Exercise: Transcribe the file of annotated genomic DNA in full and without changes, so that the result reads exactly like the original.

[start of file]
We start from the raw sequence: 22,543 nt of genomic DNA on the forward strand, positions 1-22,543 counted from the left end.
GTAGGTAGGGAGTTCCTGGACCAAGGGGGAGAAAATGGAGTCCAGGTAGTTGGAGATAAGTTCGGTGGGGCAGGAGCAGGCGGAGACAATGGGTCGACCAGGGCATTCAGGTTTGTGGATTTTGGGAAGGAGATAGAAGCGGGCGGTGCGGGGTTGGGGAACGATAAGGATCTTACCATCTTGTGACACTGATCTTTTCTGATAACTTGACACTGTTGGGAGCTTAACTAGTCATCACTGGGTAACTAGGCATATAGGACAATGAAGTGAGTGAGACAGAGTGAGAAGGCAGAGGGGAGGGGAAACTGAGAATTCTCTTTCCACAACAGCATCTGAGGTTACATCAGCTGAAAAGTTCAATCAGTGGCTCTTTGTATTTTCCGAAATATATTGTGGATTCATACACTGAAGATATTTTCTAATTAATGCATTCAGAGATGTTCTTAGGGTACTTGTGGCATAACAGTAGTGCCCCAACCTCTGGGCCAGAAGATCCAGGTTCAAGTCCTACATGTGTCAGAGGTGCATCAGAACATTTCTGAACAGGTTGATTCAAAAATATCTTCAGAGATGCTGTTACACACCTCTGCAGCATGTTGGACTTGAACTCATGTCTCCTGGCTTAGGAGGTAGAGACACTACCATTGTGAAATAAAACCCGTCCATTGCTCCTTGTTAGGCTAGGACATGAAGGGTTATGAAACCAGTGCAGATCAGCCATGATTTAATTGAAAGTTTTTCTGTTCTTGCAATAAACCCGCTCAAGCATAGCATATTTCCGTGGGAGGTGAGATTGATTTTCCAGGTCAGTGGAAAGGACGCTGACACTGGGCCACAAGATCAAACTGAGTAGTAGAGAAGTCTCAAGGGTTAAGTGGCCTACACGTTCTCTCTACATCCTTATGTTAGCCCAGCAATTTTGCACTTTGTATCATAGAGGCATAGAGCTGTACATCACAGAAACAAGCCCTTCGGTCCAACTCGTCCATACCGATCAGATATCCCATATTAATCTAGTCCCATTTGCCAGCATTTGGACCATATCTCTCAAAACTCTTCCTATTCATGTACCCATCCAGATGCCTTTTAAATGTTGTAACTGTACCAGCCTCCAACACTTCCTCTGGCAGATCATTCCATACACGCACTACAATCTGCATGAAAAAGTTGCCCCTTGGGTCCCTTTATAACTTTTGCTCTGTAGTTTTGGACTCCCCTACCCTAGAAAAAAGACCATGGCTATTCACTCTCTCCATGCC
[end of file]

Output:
We start from the raw sequence: 22,543 nt of genomic DNA on the forward strand, positions 1-22,543 counted from the left end.
GTAGGTAGGGAGTTCCTGGACCAAGGGGGAGAAAATGGAGTCCAGGTAGTTGGAGATAAGTTCGGTGGGGCAGGAGCAGGCGGAGACAATGGGTCGACCAGGGCATTCAGGTTTGTGGATTTTGGGAAGGAGATAGAAGCGGGCGGTGCGGGGTTGGGGAACGATAAGGATCTTACCATCTTGTGACACTGATCTTTTCTGATAACTTGACACTGTTGGGAGCTTAACTAGTCATCACTGGGTAACTAGGCATATAGGACAATGAAGTGAGTGAGACAGAGTGAGAAGGCAGAGGGGAGGGGAAACTGAGAATTCTCTTTCCACAACAGCATCTGAGGTTACATCAGCTGAAAAGTTCAATCAGTGGCTCTTTGTATTTTCCGAAATATATTGTGGATTCATACACTGAAGATATTTTCTAATTAATGCATTCAGAGATGTTCTTAGGGTACTTGTGGCATAACAGTAGTGCCCCAACCTCTGGGCCAGAAGATCCAGGTTCAAGTCCTACATGTGTCAGAGGTGCATCAGAACATTTCTGAACAGGTTGATTCAAAAATATCTTCAGAGATGCTGTTACACACCTCTGCAGCATGTTGGACTTGAACTCATGTCTCCTGGCTTAGGAGGTAGAGACACTACCATTGTGAAATAAAACCCGTCCATTGCTCCTTGTTAGGCTAGGACATGAAGGGTTATGAAACCAGTGCAGATCAGCCATGATTTAATTGAAAGTTTTTCTGTTCTTGCAATAAACCCGCTCAAGCATAGCATATTTCCGTGGGAGGTGAGATTGATTTTCCAGGTCAGTGGAAAGGACGCTGACACTGGGCCACAAGATCAAACTGAGTAGTAGAGAAGTCTCAAGGGTTAAGTGGCCTACACGTTCTCTCTACATCCTTATGTTAGCCCAGCAATTTTGCACTTTGTATCATAGAGGCATAGAGCTGTACATCACAGAAACAAGCCCTTCGGTCCAACTCGTCCATACCGATCAGATATCCCATATTAATCTAGTCCCATTTGCCAGCATTTGGACCATATCTCTCAAAACTCTTCCTATTCATGTACCCATCCAGATGCCTTTTAAATGTTGTAACTGTACCAGCCTCCAACACTTCCTCTGGCAGATCATTCCATACACGCACTACAATCTGCATGAAAAAGTTGCCCCTTGGGTCCCTTTATAACTTTTGCTCTGTAGTTTTGGACTCCCCTACCCTAGAAAAAAGACCATGGCTATTCACTCTCTCCATGCC